Working to improve the mental health and wellbeing of Scottish rural communities – Fiona Thompson

Fiona Thompson, National Training Manager, Support in Mind Scotland

Living and working in rural areas can also bring additional challenges to ensuring good well-being. Issues of isolation, access to health services and the issue of stigma often associated with talking openly about mental health. To help address these issues, Support in Mind Scotland and Mental Health UK have teamed up to implement the ‘Rural Connections’ project. The project was funded by Neptune Energy and aims to improve the mental health and wellbeing of Scottish rural communities. Fully-funded online mental health awareness training is being delivered across Scotland to businesses, organizations and community groups.

“The course will allow me to support any members of my team who are struggling and need help and support.” Participant in the Rural Connections training.

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The project has provided nearly 30 employers across Scotland with the opportunity to start the conversation about mental health within their teams. From Loch Ness to Mull and the Scottish Borders, training raises awareness of employee mental health and builds the skills and confidence to talk about wellbeing at work.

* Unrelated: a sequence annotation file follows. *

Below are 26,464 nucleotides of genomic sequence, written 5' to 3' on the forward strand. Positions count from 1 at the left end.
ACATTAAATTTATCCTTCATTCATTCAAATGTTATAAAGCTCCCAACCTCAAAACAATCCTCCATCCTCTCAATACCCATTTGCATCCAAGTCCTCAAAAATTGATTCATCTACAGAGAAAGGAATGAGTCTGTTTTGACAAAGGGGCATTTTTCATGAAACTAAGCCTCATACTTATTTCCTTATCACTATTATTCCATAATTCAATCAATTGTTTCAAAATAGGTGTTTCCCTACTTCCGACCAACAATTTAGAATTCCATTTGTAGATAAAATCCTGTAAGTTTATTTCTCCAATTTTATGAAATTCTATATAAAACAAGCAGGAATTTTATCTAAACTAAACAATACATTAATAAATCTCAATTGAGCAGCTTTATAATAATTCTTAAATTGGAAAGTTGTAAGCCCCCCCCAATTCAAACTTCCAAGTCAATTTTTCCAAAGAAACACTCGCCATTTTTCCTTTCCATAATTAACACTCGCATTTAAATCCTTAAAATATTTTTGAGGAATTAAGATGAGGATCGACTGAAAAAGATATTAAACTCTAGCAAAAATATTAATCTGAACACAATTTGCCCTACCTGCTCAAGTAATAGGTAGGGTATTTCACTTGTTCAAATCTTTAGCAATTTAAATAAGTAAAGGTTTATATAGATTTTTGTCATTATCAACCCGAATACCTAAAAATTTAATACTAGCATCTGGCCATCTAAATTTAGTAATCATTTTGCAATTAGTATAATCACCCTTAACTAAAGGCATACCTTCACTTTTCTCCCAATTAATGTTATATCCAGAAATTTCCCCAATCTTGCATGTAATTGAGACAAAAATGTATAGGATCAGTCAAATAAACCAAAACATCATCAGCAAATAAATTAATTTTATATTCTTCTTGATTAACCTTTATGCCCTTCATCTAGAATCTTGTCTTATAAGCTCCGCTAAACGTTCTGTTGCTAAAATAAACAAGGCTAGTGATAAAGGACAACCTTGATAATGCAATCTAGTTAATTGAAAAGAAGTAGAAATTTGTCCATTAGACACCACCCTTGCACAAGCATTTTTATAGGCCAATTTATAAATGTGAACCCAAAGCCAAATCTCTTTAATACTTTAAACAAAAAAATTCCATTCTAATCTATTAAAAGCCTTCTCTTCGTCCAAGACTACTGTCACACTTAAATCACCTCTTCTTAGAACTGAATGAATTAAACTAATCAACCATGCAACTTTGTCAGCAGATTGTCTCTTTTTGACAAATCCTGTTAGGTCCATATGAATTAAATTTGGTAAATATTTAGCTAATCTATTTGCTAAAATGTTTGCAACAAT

Prioritizing an employee’s well-being makes economic sense; with more than 70 million workdays lost in 2019/20 due to stress, anxiety and depression (Mental Health Foundation). However, there are also strong arguments to support the mental health of your employees as a caring and responsible employer by investing in the mental well-being of your team.

“The training was invaluable and allowed me to deepen my knowledge of mental health and banish myths” Participant in the Rural Connections training

Employers may want to integrate wellness into the workplace, but may not have the time/resources or simply don’t know where to start. However, even taking a few simple actions can be very beneficial, and focusing on what you “can do” within the limits of your time, budget, and resources is worth it. Taking the first step to promoting and supporting well-being at work does not have to take time or involve cost, for example:

If you are a rural employer with less than 50 staff, find out about training here Training can help raise mental health awareness, start conversations and tackle stigma your work culture – can you add wellness ideas to the staff meeting, a monthly “wellness cafe” or even a staff survey to explore staff suggestions for improving wellbeing -being at work Lunch or reading group Link to local and national organizations that can provide information, support and guidance, e.g. Breathing Space and Samaritans, toll-free helpline and web services (newsletters, fact sheets payroll, intranet, staff rooms) Allow a weekly “wellness window”. One hour of work per week to take the time to take care of yourself (relaxation, yoga, reading, sitting quietly in front of a coffee, etc.)

Investing in staff well-being is a worthwhile step for all employers and will help create a mentally healthy workplace.

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